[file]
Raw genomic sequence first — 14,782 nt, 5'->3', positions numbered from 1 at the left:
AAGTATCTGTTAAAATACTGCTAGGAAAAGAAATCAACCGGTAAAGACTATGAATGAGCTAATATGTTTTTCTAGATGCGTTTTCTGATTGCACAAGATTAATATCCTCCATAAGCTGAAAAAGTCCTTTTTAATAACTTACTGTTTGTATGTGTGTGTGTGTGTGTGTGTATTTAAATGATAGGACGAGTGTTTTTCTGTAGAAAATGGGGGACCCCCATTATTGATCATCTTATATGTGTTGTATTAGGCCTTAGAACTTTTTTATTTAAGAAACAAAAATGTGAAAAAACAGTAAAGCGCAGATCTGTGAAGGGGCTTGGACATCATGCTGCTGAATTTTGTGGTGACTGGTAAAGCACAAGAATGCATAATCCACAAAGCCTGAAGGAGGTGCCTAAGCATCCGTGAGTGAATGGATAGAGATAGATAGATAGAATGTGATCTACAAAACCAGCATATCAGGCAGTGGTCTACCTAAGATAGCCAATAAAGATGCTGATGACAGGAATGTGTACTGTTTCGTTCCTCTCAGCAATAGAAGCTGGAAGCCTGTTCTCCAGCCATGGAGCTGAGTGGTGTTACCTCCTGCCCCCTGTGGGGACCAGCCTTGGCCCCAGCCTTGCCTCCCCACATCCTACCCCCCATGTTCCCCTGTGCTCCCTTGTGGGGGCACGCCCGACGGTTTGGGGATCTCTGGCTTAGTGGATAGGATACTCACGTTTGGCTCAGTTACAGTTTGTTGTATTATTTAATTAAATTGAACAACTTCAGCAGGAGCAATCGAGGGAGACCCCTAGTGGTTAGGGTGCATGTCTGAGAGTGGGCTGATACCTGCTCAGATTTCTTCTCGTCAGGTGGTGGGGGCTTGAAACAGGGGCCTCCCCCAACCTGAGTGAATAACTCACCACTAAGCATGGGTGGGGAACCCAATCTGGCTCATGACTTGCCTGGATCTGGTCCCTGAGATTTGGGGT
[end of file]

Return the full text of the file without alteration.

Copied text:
Raw genomic sequence first — 14,782 nt, 5'->3', positions numbered from 1 at the left:
AAGTATCTGTTAAAATACTGCTAGGAAAAGAAATCAACCGGTAAAGACTATGAATGAGCTAATATGTTTTTCTAGATGCGTTTTCTGATTGCACAAGATTAATATCCTCCATAAGCTGAAAAAGTCCTTTTTAATAACTTACTGTTTGTATGTGTGTGTGTGTGTGTGTGTATTTAAATGATAGGACGAGTGTTTTTCTGTAGAAAATGGGGGACCCCCATTATTGATCATCTTATATGTGTTGTATTAGGCCTTAGAACTTTTTTATTTAAGAAACAAAAATGTGAAAAAACAGTAAAGCGCAGATCTGTGAAGGGGCTTGGACATCATGCTGCTGAATTTTGTGGTGACTGGTAAAGCACAAGAATGCATAATCCACAAAGCCTGAAGGAGGTGCCTAAGCATCCGTGAGTGAATGGATAGAGATAGATAGATAGAATGTGATCTACAAAACCAGCATATCAGGCAGTGGTCTACCTAAGATAGCCAATAAAGATGCTGATGACAGGAATGTGTACTGTTTCGTTCCTCTCAGCAATAGAAGCTGGAAGCCTGTTCTCCAGCCATGGAGCTGAGTGGTGTTACCTCCTGCCCCCTGTGGGGACCAGCCTTGGCCCCAGCCTTGCCTCCCCACATCCTACCCCCCATGTTCCCCTGTGCTCCCTTGTGGGGGCACGCCCGACGGTTTGGGGATCTCTGGCTTAGTGGATAGGATACTCACGTTTGGCTCAGTTACAGTTTGTTGTATTATTTAATTAAATTGAACAACTTCAGCAGGAGCAATCGAGGGAGACCCCTAGTGGTTAGGGTGCATGTCTGAGAGTGGGCTGATACCTGCTCAGATTTCTTCTCGTCAGGTGGTGGGGGCTTGAAACAGGGGCCTCCCCCAACCTGAGTGAATAACTCACCACTAAGCATGGGTGGGGAACCCAATCTGGCTCATGACTTGCCTGGATCTGGTCCCTGAGATTTGGGGT